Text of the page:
Customer service strategies: From silos to satisfaction

Customer service strategies have evolved

Back in the day, customer service strategies were built on linear processes that involved a phone, a computer and a help desk representative. I know, because I worked in customer service for a well-known cosmetic retailer for over 6 years.  Most of the time, I solved issues without even consulting any other members of my team. In fact, I have no idea what became of my call center notes after I entered them into my computer. Only a handful of times did I ever share my call information with the sales or product development team. My colleagues and I were truly operating in a silo.

Fast forward ten years, and the customer support process is a very different beast. Companies understand that if they want to remain relevant in the age-of-the-customer they need to be one step ahead of the competition, solve problems at lightning speed and build out products that keep customers forever loyal to their brand. Today, “silos” are regarded as anti-synergistic constructs. Companies recognize that collaboration between teams is the key to developing superior customer service strategies. 

Let’s use the cosmetic retailer I used to work for as an example to illustrate the importance of collaboration.

After a recent product launch of a new face cream, several customers called the support line, frustrated that the product was difficult to apply and they wanted a full refund.

Ten years ago I would have listened to the customers’ frustrations, sincerely apologized, noted the issue, and offered them a store credit tomake them happy. On the surface, it may have seemed like I solved their issue but in reality, I did very little to convince this customer to recommend us, or buy from us again. 

Now, if I would have dug a little deeper I would have learned that the real issue was that the face cream came in a porous flaky form that, when mixed with water, turned into a foam face mask. Since the product did not come with instructions, customers were overestimating and underestimating the amount of water they needed to add to the mixture, resulting in undesired outcomes.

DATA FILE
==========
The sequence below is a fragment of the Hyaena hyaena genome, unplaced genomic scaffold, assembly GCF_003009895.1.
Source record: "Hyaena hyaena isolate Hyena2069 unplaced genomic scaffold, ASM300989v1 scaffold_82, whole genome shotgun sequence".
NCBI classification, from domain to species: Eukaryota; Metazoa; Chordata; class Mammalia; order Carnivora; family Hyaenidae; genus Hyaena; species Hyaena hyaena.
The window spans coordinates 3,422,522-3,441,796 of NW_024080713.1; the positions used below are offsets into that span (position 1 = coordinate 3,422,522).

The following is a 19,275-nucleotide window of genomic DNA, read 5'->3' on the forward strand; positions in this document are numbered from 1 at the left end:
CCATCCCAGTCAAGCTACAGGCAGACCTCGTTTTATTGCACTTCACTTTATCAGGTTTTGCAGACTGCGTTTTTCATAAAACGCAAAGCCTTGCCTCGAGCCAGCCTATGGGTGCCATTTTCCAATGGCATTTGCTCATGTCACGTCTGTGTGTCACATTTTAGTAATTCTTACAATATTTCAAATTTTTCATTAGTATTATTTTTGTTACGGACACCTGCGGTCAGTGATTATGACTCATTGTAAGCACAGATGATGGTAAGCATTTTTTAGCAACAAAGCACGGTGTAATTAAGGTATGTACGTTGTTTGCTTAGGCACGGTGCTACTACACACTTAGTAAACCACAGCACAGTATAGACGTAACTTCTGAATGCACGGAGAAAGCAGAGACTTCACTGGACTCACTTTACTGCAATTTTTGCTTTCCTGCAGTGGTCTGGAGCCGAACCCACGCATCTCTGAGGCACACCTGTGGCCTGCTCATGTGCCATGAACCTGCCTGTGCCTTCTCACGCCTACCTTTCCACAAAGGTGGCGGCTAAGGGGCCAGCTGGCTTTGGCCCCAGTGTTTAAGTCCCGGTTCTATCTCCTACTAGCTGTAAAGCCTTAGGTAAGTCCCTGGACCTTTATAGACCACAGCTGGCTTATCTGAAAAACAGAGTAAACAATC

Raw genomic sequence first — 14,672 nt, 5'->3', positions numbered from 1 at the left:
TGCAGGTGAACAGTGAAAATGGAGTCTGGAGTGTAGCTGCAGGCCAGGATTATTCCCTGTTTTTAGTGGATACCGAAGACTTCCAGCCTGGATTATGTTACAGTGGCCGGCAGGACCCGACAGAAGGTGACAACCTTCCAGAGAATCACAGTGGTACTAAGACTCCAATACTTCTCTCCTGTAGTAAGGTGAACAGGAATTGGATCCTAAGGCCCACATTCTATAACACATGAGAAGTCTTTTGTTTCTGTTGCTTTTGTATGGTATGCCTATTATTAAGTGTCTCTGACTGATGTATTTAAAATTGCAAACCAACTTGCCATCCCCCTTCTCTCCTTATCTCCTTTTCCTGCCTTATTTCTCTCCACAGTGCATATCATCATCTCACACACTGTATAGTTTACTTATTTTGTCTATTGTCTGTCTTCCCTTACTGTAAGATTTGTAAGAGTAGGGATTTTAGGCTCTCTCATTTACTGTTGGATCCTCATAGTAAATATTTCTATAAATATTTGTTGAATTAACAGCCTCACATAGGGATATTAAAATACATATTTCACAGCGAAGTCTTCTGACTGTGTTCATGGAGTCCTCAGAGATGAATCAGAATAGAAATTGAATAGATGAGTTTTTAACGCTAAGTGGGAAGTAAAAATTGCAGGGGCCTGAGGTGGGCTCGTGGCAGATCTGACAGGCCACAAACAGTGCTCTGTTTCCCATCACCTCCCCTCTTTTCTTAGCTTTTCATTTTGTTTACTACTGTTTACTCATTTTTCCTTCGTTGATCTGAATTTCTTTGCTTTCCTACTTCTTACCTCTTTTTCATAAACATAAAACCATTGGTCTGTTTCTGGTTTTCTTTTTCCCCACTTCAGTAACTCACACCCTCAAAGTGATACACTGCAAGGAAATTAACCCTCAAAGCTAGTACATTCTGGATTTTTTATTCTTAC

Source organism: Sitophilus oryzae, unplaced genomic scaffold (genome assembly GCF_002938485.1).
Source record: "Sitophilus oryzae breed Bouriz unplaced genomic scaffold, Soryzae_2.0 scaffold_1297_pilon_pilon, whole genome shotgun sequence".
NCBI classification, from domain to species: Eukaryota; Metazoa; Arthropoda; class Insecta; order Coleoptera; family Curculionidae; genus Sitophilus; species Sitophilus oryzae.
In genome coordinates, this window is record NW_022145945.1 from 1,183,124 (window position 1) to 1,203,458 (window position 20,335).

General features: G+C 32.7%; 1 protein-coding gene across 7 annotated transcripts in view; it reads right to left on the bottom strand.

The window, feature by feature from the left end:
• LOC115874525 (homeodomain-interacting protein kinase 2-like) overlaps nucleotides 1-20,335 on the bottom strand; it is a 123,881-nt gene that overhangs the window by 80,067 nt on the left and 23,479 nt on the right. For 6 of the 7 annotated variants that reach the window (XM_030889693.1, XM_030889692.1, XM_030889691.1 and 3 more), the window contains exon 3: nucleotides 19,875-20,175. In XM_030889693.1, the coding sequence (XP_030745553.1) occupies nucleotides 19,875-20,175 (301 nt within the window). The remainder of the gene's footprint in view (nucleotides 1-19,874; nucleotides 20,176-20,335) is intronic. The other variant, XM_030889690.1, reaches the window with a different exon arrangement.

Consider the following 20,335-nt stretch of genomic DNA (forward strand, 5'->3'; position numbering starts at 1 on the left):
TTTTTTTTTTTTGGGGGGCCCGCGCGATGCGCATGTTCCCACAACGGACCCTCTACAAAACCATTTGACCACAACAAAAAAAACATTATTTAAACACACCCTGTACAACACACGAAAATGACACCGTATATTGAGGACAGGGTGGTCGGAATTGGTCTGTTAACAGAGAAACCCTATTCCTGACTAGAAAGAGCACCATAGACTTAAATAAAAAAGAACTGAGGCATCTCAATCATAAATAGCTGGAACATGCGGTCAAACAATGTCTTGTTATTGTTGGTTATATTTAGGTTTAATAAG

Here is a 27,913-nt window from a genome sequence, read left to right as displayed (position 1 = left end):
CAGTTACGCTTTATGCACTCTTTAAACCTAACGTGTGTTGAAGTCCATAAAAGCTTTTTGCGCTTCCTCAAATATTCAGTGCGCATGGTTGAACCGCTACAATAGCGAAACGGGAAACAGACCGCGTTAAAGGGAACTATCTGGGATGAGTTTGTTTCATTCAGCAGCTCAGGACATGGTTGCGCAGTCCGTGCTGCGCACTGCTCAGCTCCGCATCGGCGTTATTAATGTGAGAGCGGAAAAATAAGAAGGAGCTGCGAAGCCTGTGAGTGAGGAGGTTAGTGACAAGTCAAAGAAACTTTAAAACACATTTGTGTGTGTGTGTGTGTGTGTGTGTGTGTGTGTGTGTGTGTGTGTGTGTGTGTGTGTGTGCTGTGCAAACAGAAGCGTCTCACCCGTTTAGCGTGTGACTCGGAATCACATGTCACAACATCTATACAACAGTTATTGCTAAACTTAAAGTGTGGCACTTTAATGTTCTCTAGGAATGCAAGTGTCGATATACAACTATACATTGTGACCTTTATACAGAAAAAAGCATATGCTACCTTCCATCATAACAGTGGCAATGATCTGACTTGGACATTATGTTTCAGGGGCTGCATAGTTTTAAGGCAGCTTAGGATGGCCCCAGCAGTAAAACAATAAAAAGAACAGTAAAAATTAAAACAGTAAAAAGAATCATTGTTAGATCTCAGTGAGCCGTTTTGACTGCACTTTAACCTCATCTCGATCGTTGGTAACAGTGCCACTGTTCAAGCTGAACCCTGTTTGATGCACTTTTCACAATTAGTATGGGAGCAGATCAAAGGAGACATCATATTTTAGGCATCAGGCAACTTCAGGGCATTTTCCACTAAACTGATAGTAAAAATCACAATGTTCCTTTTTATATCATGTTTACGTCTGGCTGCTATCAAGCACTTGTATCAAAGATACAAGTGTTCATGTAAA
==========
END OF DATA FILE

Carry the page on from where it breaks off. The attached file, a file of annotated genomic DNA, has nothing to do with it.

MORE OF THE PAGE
Collaboration fuels new customer service strategies

Creating a great customer experience is a team effort that requires clear communication of customer feedback across every phase of the product development process.  Let’s look at how a collaborative organization would turn product feedback regarding the face mask into an opportunity to make the product better, gain back customer trust, and improve the overall customer experience:

  1. At the front lines, the support team receives an overwhelming amount of feedback regarding the new face mask product line, records it and shares this information with product, sales and marketing.
  2. The product team receives these issues and immediately prioritizes the creation of an instructional booklet to be included in all future shippings.  
  3. Marketing develops an online video campaign and sends all existing customers a link to the new instructional videos. They also invite customers to submit reviews of the product and send them all surveys to gauge their level of customer satisfaction. 
  4. The sales team get trained on how to apply the product and offers live demonstrations to customers in retail stores. Sales reps also take this opportunity to reconnect with their customers, by sending them a link to the new instructional videos.

The result of this type of collaboration? Happy customers, happy teams….happy everything!

Think about your current customer service strategies: What processes (or tools) have been put in place to ensure the clear communication of customer feedback across the stages of product development?

Would love to hear your thoughts! 

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